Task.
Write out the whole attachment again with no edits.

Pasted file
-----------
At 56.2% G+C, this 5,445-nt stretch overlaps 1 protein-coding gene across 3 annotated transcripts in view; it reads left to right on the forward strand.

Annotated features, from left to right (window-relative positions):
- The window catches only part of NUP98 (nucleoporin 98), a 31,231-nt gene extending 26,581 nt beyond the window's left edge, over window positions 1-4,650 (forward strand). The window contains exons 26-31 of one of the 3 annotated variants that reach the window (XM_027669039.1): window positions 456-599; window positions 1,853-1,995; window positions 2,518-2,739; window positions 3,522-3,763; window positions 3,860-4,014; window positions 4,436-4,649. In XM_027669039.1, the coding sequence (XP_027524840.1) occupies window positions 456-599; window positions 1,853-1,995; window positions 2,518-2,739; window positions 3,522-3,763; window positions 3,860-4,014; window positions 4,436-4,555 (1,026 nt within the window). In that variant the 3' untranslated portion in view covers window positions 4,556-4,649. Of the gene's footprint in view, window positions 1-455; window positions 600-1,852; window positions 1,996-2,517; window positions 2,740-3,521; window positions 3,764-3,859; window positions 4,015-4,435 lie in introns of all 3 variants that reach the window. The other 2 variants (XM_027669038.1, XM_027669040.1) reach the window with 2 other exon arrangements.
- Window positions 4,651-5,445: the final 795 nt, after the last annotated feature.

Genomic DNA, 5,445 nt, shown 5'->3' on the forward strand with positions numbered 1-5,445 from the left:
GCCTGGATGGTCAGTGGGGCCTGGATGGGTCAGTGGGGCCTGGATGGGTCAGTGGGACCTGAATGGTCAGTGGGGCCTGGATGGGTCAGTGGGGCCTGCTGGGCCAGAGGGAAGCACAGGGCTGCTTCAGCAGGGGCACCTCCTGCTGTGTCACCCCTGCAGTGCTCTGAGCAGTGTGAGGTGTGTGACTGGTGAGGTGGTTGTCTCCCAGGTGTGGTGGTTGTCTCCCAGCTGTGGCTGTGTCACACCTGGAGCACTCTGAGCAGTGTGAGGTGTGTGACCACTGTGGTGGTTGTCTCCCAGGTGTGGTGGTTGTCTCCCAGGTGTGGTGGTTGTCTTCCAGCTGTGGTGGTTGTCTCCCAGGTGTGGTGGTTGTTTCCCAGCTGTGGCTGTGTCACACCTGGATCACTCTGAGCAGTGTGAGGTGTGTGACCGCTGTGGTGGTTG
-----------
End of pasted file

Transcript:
At 56.2% G+C, this 5,445-nt stretch overlaps 1 protein-coding gene across 3 annotated transcripts in view; it reads left to right on the forward strand.

Annotated features, from left to right (window-relative positions):
- The window catches only part of NUP98 (nucleoporin 98), a 31,231-nt gene extending 26,581 nt beyond the window's left edge, over window positions 1-4,650 (forward strand). The window contains exons 26-31 of one of the 3 annotated variants that reach the window (XM_027669039.1): window positions 456-599; window positions 1,853-1,995; window positions 2,518-2,739; window positions 3,522-3,763; window positions 3,860-4,014; window positions 4,436-4,649. In XM_027669039.1, the coding sequence (XP_027524840.1) occupies window positions 456-599; window positions 1,853-1,995; window positions 2,518-2,739; window positions 3,522-3,763; window positions 3,860-4,014; window positions 4,436-4,555 (1,026 nt within the window). In that variant the 3' untranslated portion in view covers window positions 4,556-4,649. Of the gene's footprint in view, window positions 1-455; window positions 600-1,852; window positions 1,996-2,517; window positions 2,740-3,521; window positions 3,764-3,859; window positions 4,015-4,435 lie in introns of all 3 variants that reach the window. The other 2 variants (XM_027669038.1, XM_027669040.1) reach the window with 2 other exon arrangements.
- Window positions 4,651-5,445: the final 795 nt, after the last annotated feature.

Genomic DNA, 5,445 nt, shown 5'->3' on the forward strand with positions numbered 1-5,445 from the left:
GCCTGGATGGTCAGTGGGGCCTGGATGGGTCAGTGGGGCCTGGATGGGTCAGTGGGACCTGAATGGTCAGTGGGGCCTGGATGGGTCAGTGGGGCCTGCTGGGCCAGAGGGAAGCACAGGGCTGCTTCAGCAGGGGCACCTCCTGCTGTGTCACCCCTGCAGTGCTCTGAGCAGTGTGAGGTGTGTGACTGGTGAGGTGGTTGTCTCCCAGGTGTGGTGGTTGTCTCCCAGCTGTGGCTGTGTCACACCTGGAGCACTCTGAGCAGTGTGAGGTGTGTGACCACTGTGGTGGTTGTCTCCCAGGTGTGGTGGTTGTCTCCCAGGTGTGGTGGTTGTCTTCCAGCTGTGGTGGTTGTCTCCCAGGTGTGGTGGTTGTTTCCCAGCTGTGGCTGTGTCACACCTGGATCACTCTGAGCAGTGTGAGGTGTGTGACCGCTGTGGTGGTTG